We are at the Tokyo Performing Arts Meeting in Yokohama Japan with the Forest Fringe. We are here taking part in a residency in which we are documenting the city and creating small beginnings and experiments inspired by it. This is happening at Bank Art Studio where for the next few days (14th-17th Feb) we will be in an open studio where people can come and watch us whilst we develop the work. If you happen to be in Yokohama here is some information about the event. We’ll be writing on this blog what we are doing, and Forest Fringe are also keeping a blog, so if you want to see the work created by all the artists click here.
We have already been in Japan for 4 days, we have spent this time going out into the city. It feels like we have done a lot. We have been to the top of a tall skyscraper and traveled on Japan’s fastest elevator to look down on the city, we have eaten Sushi (well just Nicki, not Ella), we have been to arcades and looked at the games and had photos taken in photo booths that are kept in the women’s only section of the arcade. We have been to Karaoke. We have been to China Town. We have tried to speak Japanese and learnt about 5 words. Gomen-Na-Sai. Konichiwa. Kampai. Hai.
During this time we have started to get an idea of what our project is. We have wanted to speak to people that live here and find out what it is like to live in Japan. We feel that this can inform our work to allow us to create something that goes beyond the surface of a place.
On arrival it felt that Japanese people are not naturally very forth-coming. Not many people speak English and it feels like they do not want to engage in any longer conversations with strangers. We spoke to Japanese artists that are also on the Forest Fringe residency and they explained that Japanese people are a solitary people and so it is hard to meet them or join the community. This made us think about finding situations where it might be more natural to meet people. Firstly we researched conversation bars – places where Japanese men (usually married) pay to speak to women, a kind of platonic prostitution. We wanted to go to one of these bars but were told that they would be hard for us to go to because we are women and so the girls might not understand what we are doing, and also because the women are unlikely to speak English. In looking into these conversation bars, we found a conversation cafe in Yokohama, this took the form of an English school with a cafe where people can come and practice their English. We went to the cafe and spent some time talking to a few people that are learning English. They had different lives, we asked them about where they have traveled and what they think of other countries. Japan feels really safe and crime is low, people don’t even chain their bikes up in the street. We asked how they felt when they were in other countries that had more crime.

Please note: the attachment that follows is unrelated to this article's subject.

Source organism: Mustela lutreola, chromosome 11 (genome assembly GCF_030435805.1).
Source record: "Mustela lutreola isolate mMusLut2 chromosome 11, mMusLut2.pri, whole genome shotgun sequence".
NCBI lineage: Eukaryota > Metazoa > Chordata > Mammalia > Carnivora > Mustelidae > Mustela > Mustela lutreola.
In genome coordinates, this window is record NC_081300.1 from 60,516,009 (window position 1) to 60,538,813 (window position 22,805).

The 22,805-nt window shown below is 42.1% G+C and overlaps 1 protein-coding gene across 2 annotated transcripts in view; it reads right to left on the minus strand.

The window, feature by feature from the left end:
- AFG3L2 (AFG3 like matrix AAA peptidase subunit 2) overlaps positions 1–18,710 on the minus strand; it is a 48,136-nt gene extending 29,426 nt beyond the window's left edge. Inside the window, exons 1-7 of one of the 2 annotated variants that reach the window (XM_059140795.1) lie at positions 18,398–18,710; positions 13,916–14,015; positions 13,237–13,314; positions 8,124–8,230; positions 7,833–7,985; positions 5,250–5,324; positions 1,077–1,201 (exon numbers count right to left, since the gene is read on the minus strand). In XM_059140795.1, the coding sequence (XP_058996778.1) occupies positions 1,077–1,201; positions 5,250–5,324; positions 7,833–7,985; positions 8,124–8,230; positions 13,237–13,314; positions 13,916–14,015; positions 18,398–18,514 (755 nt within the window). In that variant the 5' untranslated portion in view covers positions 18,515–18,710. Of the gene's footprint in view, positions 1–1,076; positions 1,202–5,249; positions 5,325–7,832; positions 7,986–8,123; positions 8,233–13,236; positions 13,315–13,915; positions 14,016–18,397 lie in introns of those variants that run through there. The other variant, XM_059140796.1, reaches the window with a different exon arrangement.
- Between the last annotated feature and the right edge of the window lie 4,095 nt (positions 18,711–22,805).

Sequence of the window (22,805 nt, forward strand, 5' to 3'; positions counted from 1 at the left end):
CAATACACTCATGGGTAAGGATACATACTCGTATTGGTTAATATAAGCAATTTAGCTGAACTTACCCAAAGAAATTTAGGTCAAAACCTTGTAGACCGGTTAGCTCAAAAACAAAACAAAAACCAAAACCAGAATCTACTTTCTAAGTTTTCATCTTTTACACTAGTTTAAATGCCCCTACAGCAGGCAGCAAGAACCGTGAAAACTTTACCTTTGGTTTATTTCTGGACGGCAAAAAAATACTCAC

One of the other artists on the residency, Mihoko Watanabe, also works in a Karaoke bar that is halfway between Yokohama and Tokyo. The bar is slightly unusual because the Karaoke does not happen in private booths but in one room. Mihoko said it might be a good place for us to meet people and so she took us. The bar had a relaxed feeling. It is quite small and looked a bit like a local social club. It felt a little like you were in someones living room. There was a TV in the corner and people took turns to sing, it felt like there was no pressure when people sang, as if they were singing with friends in their house. The rest of the bar did not always watch and it felt supportive. The waitresses in the bar sit and talk with the customers, as if they are friends, so as soon as we arrived a waitress sat with us. Everyone in the bar spoke to each other and so we met quite a few people. These people were all younger women and business men. We spoke to them about their jobs and if they liked them, about how they think Japan is seen by the rest of the world and if they know they we see it as a futuristic place.
We also visited a district called Kotobuki, an 200 metre square area that is completely segregated from the rest of the city – we were told no one goes there unless they live there, that it is the kind of place you would be warned against going to. Everyone who lives there is homeless and on welfare, and 6000 people live in this tiny 200 metre square area. It was really interesting to visit, because it felt like we would never known that this hidden area existed without being taken there, and it was so different to the rest of the city, which feels so clean and safe. We visited a hostel which is trying to get younger people and artists into the area and improve it, through a variety of social projects. They provide accommodation for people to live in, a hostel where the residents of the area live alongside backpackers and tourists. We’re going to go back there tonight for a party to meet some more of the people who live there.